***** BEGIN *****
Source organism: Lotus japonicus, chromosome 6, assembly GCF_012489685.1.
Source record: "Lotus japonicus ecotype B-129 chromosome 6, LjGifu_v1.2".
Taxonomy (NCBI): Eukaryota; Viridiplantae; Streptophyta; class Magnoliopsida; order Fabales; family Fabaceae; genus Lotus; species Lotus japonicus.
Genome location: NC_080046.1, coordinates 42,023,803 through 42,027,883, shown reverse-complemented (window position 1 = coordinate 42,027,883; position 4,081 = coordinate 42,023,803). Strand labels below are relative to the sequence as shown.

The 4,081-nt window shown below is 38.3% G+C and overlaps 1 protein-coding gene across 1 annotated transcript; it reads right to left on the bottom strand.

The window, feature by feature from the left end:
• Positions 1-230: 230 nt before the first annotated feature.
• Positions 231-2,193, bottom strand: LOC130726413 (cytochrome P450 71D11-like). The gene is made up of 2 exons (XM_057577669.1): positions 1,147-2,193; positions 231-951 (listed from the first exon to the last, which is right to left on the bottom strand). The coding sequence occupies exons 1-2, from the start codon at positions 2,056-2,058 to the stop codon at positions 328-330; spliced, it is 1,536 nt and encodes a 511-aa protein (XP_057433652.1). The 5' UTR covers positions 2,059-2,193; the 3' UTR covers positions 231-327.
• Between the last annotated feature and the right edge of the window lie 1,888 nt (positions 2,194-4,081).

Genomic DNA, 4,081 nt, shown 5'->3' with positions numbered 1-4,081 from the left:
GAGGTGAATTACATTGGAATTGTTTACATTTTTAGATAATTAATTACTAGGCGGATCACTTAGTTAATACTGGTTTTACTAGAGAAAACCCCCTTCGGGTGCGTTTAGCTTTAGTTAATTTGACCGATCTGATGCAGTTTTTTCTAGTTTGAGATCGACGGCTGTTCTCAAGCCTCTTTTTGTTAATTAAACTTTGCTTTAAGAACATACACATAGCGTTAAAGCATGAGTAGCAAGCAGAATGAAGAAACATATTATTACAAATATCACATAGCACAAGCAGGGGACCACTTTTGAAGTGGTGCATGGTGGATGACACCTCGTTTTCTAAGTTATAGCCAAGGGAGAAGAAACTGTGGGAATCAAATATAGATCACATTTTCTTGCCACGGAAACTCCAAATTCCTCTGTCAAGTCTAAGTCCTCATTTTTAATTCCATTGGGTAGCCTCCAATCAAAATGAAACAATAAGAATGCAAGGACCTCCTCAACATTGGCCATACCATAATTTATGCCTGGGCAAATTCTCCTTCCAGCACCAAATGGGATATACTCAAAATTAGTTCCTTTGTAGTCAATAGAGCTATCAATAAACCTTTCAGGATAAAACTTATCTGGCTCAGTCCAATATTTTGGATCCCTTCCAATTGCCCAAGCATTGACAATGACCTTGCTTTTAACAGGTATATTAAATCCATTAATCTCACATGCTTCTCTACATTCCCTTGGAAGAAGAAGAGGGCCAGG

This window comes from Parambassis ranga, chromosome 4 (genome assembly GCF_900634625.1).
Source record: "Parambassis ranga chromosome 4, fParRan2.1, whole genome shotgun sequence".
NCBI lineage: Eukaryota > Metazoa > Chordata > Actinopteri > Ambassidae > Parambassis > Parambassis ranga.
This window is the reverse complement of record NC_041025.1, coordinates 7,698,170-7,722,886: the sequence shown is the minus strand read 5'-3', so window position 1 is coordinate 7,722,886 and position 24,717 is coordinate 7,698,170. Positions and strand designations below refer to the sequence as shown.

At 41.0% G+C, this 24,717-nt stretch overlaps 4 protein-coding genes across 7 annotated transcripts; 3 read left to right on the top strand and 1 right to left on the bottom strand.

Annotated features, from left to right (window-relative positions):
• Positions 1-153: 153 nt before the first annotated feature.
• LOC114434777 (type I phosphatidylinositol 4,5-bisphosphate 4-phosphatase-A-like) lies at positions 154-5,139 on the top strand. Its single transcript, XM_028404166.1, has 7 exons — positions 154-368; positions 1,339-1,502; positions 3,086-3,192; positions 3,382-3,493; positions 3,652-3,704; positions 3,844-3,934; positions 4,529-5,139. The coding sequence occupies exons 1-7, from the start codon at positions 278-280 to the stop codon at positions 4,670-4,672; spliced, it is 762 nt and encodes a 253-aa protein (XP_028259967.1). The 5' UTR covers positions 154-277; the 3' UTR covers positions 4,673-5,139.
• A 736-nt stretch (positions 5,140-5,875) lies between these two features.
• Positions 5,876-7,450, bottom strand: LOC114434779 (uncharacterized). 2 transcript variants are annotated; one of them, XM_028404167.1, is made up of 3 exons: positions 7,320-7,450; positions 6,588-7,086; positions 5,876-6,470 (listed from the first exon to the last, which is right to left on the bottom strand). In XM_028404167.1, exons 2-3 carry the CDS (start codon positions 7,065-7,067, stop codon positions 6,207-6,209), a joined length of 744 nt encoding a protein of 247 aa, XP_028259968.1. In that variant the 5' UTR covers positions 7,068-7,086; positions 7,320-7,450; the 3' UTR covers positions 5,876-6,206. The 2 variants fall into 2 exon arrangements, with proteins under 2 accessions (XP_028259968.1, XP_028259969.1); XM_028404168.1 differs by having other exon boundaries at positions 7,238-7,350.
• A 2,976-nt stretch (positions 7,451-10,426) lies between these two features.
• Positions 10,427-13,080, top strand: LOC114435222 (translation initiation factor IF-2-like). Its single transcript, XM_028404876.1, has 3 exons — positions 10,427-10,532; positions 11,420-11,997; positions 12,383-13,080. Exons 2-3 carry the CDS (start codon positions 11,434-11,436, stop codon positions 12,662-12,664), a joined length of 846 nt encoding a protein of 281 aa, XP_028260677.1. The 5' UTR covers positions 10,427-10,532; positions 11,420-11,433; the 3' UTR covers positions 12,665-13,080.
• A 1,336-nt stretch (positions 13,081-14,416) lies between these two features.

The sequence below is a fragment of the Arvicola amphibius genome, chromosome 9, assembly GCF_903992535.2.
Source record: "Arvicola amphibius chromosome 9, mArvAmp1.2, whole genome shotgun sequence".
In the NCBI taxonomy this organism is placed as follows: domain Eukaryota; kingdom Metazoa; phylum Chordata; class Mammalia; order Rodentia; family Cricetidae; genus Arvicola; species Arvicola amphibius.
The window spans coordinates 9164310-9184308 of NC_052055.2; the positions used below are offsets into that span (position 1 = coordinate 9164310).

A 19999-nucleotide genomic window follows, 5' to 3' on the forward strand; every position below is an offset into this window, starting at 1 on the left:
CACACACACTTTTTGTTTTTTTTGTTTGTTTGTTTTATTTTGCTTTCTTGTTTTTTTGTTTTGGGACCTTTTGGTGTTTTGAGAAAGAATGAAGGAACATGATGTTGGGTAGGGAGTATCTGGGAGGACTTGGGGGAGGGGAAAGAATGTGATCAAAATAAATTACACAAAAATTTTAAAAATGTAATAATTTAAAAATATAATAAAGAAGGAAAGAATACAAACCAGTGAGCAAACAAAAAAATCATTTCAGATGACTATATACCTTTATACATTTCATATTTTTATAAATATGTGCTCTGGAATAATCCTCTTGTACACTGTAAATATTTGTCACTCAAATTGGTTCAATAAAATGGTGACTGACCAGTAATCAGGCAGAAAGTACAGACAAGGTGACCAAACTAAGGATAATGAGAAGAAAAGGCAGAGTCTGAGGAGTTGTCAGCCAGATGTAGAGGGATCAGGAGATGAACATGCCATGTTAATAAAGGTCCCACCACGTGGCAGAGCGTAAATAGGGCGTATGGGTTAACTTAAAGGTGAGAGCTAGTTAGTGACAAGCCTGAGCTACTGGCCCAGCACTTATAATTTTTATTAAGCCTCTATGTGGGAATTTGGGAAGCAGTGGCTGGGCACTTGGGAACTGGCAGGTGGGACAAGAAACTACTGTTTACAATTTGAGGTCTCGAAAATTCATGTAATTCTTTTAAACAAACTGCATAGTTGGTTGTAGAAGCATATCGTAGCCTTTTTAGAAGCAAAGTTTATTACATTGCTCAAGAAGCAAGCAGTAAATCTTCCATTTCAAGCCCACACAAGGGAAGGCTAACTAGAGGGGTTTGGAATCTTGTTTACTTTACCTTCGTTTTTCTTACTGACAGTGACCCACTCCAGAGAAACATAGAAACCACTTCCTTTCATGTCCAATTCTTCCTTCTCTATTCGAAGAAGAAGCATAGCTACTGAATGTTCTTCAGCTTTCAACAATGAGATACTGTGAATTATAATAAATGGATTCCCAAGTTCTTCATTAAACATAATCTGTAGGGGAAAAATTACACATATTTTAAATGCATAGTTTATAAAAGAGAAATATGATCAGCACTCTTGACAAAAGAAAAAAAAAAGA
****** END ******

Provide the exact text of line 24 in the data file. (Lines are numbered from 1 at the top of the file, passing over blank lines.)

• A 1,336-nt stretch (positions 13,081-14,416) lies between these two features.